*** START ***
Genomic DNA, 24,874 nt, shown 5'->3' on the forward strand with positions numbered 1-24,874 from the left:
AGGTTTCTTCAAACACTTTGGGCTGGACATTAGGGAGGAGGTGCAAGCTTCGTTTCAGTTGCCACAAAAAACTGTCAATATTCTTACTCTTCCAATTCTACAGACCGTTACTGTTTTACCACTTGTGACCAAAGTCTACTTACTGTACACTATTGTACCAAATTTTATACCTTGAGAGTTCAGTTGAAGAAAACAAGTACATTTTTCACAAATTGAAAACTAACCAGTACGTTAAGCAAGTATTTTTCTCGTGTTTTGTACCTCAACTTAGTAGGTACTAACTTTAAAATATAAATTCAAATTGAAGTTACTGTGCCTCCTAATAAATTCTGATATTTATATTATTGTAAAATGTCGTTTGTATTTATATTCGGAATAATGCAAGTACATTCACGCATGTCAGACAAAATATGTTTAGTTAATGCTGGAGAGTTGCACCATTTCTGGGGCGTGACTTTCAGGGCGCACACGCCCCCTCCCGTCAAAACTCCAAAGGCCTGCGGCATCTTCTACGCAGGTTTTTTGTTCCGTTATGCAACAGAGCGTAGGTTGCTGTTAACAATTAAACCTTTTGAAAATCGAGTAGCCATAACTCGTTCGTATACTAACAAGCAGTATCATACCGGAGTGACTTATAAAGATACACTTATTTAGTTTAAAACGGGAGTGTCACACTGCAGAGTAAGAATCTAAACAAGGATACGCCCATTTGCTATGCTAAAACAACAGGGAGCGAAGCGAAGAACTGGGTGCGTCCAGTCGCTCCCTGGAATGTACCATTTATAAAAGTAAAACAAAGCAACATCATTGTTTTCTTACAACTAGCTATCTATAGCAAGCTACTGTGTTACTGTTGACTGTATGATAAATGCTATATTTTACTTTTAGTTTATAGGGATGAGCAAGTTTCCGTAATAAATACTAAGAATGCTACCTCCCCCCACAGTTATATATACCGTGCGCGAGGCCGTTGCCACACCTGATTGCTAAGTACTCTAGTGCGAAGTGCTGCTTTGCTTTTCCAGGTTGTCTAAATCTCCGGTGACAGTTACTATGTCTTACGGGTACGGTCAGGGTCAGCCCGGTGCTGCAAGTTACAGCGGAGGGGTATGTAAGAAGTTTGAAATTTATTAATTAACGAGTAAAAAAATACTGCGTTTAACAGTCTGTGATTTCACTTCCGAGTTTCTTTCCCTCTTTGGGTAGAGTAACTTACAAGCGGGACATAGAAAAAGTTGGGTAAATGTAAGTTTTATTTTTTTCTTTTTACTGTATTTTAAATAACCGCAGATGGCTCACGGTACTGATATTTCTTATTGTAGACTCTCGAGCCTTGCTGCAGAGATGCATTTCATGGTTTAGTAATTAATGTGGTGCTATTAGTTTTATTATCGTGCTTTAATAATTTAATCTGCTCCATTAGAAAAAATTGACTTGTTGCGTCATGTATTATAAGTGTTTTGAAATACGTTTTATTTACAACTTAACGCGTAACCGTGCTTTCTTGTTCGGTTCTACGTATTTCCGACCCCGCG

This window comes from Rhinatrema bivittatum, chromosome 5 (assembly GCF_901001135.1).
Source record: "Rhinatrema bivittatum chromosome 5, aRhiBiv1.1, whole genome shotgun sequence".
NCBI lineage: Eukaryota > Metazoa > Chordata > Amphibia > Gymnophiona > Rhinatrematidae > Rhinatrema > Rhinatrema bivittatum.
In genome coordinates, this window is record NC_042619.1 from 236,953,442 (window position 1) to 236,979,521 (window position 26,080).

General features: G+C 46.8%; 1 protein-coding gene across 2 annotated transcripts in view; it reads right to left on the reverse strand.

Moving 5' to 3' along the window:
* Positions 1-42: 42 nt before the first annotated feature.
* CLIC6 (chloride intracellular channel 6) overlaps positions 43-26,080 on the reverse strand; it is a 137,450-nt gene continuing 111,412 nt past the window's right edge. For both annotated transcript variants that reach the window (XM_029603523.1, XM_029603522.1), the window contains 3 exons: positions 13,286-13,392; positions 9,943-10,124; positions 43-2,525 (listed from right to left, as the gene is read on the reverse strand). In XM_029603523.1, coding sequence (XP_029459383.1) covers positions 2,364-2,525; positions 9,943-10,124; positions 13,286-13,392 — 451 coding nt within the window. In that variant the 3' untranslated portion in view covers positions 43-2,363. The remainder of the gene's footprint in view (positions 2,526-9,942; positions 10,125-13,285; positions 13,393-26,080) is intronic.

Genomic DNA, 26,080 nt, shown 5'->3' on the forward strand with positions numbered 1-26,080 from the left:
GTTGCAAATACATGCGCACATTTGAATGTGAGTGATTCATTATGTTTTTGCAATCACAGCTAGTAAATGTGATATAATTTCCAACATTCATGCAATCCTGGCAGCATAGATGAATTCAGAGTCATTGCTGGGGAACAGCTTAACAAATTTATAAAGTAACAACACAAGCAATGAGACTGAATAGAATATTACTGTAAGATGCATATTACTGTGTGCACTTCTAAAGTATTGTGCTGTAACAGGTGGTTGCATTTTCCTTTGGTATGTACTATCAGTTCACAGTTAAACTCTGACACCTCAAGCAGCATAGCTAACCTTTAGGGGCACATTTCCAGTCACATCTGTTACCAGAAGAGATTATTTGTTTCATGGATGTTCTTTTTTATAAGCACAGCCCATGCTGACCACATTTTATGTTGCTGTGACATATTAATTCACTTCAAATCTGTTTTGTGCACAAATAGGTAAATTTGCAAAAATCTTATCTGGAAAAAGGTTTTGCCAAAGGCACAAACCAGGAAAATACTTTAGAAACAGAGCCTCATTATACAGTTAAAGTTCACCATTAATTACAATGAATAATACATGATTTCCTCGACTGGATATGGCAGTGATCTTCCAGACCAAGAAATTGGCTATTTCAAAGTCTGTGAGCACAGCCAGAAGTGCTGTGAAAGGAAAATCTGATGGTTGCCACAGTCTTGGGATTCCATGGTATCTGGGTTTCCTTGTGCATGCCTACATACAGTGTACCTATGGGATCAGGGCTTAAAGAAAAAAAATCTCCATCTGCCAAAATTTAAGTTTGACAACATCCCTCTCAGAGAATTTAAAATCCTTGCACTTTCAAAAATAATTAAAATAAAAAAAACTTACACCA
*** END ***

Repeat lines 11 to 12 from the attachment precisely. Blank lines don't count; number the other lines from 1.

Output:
Genomic DNA, 26,080 nt, shown 5'->3' on the forward strand with positions numbered 1-26,080 from the left:
GTTGCAAATACATGCGCACATTTGAATGTGAGTGATTCATTATGTTTTTGCAATCACAGCTAGTAAATGTGATATAATTTCCAACATTCATGCAATCCTGGCAGCATAGATGAATTCAGAGTCATTGCTGGGGAACAGCTTAACAAATTTATAAAGTAACAACACAAGCAATGAGACTGAATAGAATATTACTGTAAGATGCATATTACTGTGTGCACTTCTAAAGTATTGTGCTGTAACAGGTGGTTGCATTTTCCTTTGGTATGTACTATCAGTTCACAGTTAAACTCTGACACCTCAAGCAGCATAGCTAACCTTTAGGGGCACATTTCCAGTCACATCTGTTACCAGAAGAGATTATTTGTTTCATGGATGTTCTTTTTTATAAGCACAGCCCATGCTGACCACATTTTATGTTGCTGTGACATATTAATTCACTTCAAATCTGTTTTGTGCACAAATAGGTAAATTTGCAAAAATCTTATCTGGAAAAAGGTTTTGCCAAAGGCACAAACCAGGAAAATACTTTAGAAACAGAGCCTCATTATACAGTTAAAGTTCACCATTAATTACAATGAATAATACATGATTTCCTCGACTGGATATGGCAGTGATCTTCCAGACCAAGAAATTGGCTATTTCAAAGTCTGTGAGCACAGCCAGAAGTGCTGTGAAAGGAAAATCTGATGGTTGCCACAGTCTTGGGATTCCATGGTATCTGGGTTTCCTTGTGCATGCCTACATACAGTGTACCTATGGGATCAGGGCTTAAAGAAAAAAAATCTCCATCTGCCAAAATTTAAGTTTGACAACATCCCTCTCAGAGAATTTAAAATCCTTGCACTTTCAAAAATAATTAAAATAAAAAAAACTTACACCA